Gillerman recommends you look for a carrier oil that has a high oleic content, which means it “offers quick, deep absorption that won’t leave you feeling oily and penetrates into the deeper layers of the skin.” Additionally, look for carrier oils that contain high levels of nutrients including essential fatty acids like linoleic acid and punicic acid, and palmitoleic acid, as well as vitamins A, K, D, C, E, she explains. These types of acids are known to deliver skin radiance and a natural glow by helping skin lock in moisture.
You also want to look for carrier oils that contain phytosterols, which helps skin regulate transepidermal water loss (TEWL), or when water passes out of the outer layer of the skin. This is a natural process that occurs due to low-humidity and other drying factors. Certain carrier oils can help keep TEWL in check, which means your skin will maintain the plumpness associated with a moisturized complexion. In other words, carrier oils can slow the signs of aging and general skin degradation.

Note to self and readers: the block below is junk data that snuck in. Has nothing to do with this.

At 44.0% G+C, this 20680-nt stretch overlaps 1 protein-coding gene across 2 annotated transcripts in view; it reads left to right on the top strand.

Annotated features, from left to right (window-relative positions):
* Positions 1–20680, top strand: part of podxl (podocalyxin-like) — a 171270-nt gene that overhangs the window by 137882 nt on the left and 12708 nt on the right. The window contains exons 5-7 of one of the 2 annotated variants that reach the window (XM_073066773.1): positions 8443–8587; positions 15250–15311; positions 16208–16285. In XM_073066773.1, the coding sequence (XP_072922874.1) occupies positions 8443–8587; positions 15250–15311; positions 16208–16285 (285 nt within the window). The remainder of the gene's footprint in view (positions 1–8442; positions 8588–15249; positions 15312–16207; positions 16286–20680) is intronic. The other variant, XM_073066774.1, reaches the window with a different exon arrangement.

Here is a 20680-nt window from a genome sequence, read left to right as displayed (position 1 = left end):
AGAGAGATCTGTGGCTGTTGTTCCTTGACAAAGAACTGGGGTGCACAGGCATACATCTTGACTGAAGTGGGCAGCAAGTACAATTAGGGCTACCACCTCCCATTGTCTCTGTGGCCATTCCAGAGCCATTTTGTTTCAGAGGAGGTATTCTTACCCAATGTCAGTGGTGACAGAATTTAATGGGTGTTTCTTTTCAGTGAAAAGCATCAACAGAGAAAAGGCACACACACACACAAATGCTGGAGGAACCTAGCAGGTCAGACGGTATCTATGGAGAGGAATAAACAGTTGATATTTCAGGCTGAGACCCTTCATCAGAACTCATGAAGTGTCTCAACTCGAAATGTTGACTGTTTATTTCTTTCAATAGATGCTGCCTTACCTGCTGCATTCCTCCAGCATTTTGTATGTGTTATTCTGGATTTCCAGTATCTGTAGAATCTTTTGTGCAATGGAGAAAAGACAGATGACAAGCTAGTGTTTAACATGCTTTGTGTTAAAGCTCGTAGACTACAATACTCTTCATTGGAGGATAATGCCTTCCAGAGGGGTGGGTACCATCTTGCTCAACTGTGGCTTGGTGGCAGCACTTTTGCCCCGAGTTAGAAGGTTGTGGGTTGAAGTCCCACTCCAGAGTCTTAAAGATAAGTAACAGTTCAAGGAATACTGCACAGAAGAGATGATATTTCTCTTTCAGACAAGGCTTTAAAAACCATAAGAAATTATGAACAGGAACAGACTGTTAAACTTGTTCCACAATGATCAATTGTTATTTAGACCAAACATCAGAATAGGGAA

Some added benefits of carrier oils include regeneration, according to Gillerman, which means they are fantastic at healing wounds and preventing scarring. “Many botanical oils are multi-functional and can work for more than one skin type. They can also benefit dry or mature skin, sun damage and dark spots, oily and combination, sensitive, irritated, or broken skin.”
Idriss adds that certain carrier oils “are thought to be helpful with various types of skin conditions because of unique attributes.” Below, find some top common carrier oils for skincare known to help heal various concerns.